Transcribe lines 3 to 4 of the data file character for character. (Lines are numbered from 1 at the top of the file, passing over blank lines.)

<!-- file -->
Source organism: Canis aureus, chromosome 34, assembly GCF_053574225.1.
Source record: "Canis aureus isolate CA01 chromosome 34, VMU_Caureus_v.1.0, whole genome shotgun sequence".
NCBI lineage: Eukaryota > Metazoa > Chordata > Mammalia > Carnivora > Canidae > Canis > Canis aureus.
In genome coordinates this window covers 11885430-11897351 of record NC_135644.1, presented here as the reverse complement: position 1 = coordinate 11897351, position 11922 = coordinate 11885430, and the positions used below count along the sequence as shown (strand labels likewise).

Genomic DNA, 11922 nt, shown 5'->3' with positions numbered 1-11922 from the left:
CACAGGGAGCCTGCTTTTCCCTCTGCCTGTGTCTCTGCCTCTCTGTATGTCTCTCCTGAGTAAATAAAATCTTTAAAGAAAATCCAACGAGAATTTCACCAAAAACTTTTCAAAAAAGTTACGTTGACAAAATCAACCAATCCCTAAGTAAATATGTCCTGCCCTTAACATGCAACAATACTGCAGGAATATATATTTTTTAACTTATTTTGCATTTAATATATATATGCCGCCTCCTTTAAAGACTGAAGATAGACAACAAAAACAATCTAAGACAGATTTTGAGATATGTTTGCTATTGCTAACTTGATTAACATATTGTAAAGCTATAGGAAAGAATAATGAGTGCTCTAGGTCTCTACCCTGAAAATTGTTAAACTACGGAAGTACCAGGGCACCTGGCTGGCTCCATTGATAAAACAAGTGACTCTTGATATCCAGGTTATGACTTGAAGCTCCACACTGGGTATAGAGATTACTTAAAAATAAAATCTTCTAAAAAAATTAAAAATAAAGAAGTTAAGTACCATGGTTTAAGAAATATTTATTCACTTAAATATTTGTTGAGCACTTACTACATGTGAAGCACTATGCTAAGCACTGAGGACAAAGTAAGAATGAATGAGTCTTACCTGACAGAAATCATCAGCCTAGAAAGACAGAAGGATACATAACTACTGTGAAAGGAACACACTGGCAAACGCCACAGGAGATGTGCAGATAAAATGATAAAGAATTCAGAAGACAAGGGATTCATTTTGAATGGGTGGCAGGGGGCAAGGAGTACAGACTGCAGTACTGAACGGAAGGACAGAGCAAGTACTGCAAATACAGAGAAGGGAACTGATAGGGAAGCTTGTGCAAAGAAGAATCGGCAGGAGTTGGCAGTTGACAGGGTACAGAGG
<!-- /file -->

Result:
NCBI lineage: Eukaryota > Metazoa > Chordata > Mammalia > Carnivora > Canidae > Canis > Canis aureus.
In genome coordinates this window covers 11885430-11897351 of record NC_135644.1, presented here as the reverse complement: position 1 = coordinate 11897351, position 11922 = coordinate 11885430, and the positions used below count along the sequence as shown (strand labels likewise).